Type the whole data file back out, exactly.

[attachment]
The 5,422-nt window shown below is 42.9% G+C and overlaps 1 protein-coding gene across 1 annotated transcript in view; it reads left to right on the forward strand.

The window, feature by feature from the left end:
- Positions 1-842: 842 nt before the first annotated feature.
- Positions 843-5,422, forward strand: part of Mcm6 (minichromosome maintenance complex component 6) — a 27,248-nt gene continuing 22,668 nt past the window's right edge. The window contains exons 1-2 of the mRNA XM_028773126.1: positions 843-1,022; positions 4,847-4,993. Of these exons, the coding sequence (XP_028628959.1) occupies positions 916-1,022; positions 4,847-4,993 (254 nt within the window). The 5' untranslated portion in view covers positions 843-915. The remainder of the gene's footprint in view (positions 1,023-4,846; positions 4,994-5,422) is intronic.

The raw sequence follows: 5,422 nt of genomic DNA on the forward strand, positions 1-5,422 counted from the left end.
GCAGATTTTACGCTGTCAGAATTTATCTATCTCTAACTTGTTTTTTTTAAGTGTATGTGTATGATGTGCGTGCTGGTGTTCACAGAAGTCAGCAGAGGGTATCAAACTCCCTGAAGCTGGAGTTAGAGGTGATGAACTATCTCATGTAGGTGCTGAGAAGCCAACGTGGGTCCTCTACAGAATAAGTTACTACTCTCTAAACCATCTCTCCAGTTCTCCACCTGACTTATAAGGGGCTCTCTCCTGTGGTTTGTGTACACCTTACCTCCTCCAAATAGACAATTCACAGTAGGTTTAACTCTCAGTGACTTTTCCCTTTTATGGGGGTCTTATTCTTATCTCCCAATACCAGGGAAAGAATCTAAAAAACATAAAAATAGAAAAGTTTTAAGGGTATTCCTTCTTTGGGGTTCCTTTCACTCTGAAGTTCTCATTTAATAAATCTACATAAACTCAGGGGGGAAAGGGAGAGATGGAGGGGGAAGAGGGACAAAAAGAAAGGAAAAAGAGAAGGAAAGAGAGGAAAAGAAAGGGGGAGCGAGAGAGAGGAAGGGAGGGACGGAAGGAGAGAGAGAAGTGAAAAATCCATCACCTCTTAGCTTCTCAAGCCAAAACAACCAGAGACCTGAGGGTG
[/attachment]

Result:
The 5,422-nt window shown below is 42.9% G+C and overlaps 1 protein-coding gene across 1 annotated transcript in view; it reads left to right on the forward strand.

The window, feature by feature from the left end:
- Positions 1-842: 842 nt before the first annotated feature.
- Positions 843-5,422, forward strand: part of Mcm6 (minichromosome maintenance complex component 6) — a 27,248-nt gene continuing 22,668 nt past the window's right edge. The window contains exons 1-2 of the mRNA XM_028773126.1: positions 843-1,022; positions 4,847-4,993. Of these exons, the coding sequence (XP_028628959.1) occupies positions 916-1,022; positions 4,847-4,993 (254 nt within the window). The 5' untranslated portion in view covers positions 843-915. The remainder of the gene's footprint in view (positions 1,023-4,846; positions 4,994-5,422) is intronic.

The raw sequence follows: 5,422 nt of genomic DNA on the forward strand, positions 1-5,422 counted from the left end.
GCAGATTTTACGCTGTCAGAATTTATCTATCTCTAACTTGTTTTTTTTAAGTGTATGTGTATGATGTGCGTGCTGGTGTTCACAGAAGTCAGCAGAGGGTATCAAACTCCCTGAAGCTGGAGTTAGAGGTGATGAACTATCTCATGTAGGTGCTGAGAAGCCAACGTGGGTCCTCTACAGAATAAGTTACTACTCTCTAAACCATCTCTCCAGTTCTCCACCTGACTTATAAGGGGCTCTCTCCTGTGGTTTGTGTACACCTTACCTCCTCCAAATAGACAATTCACAGTAGGTTTAACTCTCAGTGACTTTTCCCTTTTATGGGGGTCTTATTCTTATCTCCCAATACCAGGGAAAGAATCTAAAAAACATAAAAATAGAAAAGTTTTAAGGGTATTCCTTCTTTGGGGTTCCTTTCACTCTGAAGTTCTCATTTAATAAATCTACATAAACTCAGGGGGGAAAGGGAGAGATGGAGGGGGAAGAGGGACAAAAAGAAAGGAAAAAGAGAAGGAAAGAGAGGAAAAGAAAGGGGGAGCGAGAGAGAGGAAGGGAGGGACGGAAGGAGAGAGAGAAGTGAAAAATCCATCACCTCTTAGCTTCTCAAGCCAAAACAACCAGAGACCTGAGGGTG